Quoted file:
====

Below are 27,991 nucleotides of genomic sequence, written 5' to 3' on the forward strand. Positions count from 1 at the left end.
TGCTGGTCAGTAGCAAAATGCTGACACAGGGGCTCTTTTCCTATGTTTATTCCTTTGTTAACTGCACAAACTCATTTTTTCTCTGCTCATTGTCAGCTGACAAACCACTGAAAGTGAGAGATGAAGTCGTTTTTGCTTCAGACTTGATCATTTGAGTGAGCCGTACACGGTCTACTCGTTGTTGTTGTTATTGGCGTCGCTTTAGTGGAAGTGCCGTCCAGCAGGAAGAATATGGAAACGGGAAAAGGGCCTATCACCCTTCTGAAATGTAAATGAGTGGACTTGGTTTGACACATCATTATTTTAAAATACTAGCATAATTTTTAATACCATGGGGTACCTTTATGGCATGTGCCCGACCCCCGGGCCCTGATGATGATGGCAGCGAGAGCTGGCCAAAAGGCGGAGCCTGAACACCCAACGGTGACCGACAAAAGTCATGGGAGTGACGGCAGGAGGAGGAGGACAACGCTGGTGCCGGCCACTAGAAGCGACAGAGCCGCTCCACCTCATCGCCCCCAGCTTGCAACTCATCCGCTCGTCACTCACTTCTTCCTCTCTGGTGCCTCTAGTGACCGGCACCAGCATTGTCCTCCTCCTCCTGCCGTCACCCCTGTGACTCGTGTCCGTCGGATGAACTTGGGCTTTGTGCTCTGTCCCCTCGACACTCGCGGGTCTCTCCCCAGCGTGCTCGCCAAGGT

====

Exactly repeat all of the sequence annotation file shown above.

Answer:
Below are 27,991 nucleotides of genomic sequence, written 5' to 3' on the forward strand. Positions count from 1 at the left end.
TGCTGGTCAGTAGCAAAATGCTGACACAGGGGCTCTTTTCCTATGTTTATTCCTTTGTTAACTGCACAAACTCATTTTTTCTCTGCTCATTGTCAGCTGACAAACCACTGAAAGTGAGAGATGAAGTCGTTTTTGCTTCAGACTTGATCATTTGAGTGAGCCGTACACGGTCTACTCGTTGTTGTTGTTATTGGCGTCGCTTTAGTGGAAGTGCCGTCCAGCAGGAAGAATATGGAAACGGGAAAAGGGCCTATCACCCTTCTGAAATGTAAATGAGTGGACTTGGTTTGACACATCATTATTTTAAAATACTAGCATAATTTTTAATACCATGGGGTACCTTTATGGCATGTGCCCGACCCCCGGGCCCTGATGATGATGGCAGCGAGAGCTGGCCAAAAGGCGGAGCCTGAACACCCAACGGTGACCGACAAAAGTCATGGGAGTGACGGCAGGAGGAGGAGGACAACGCTGGTGCCGGCCACTAGAAGCGACAGAGCCGCTCCACCTCATCGCCCCCAGCTTGCAACTCATCCGCTCGTCACTCACTTCTTCCTCTCTGGTGCCTCTAGTGACCGGCACCAGCATTGTCCTCCTCCTCCTGCCGTCACCCCTGTGACTCGTGTCCGTCGGATGAACTTGGGCTTTGTGCTCTGTCCCCTCGACACTCGCGGGTCTCTCCCCAGCGTGCTCGCCAAGGT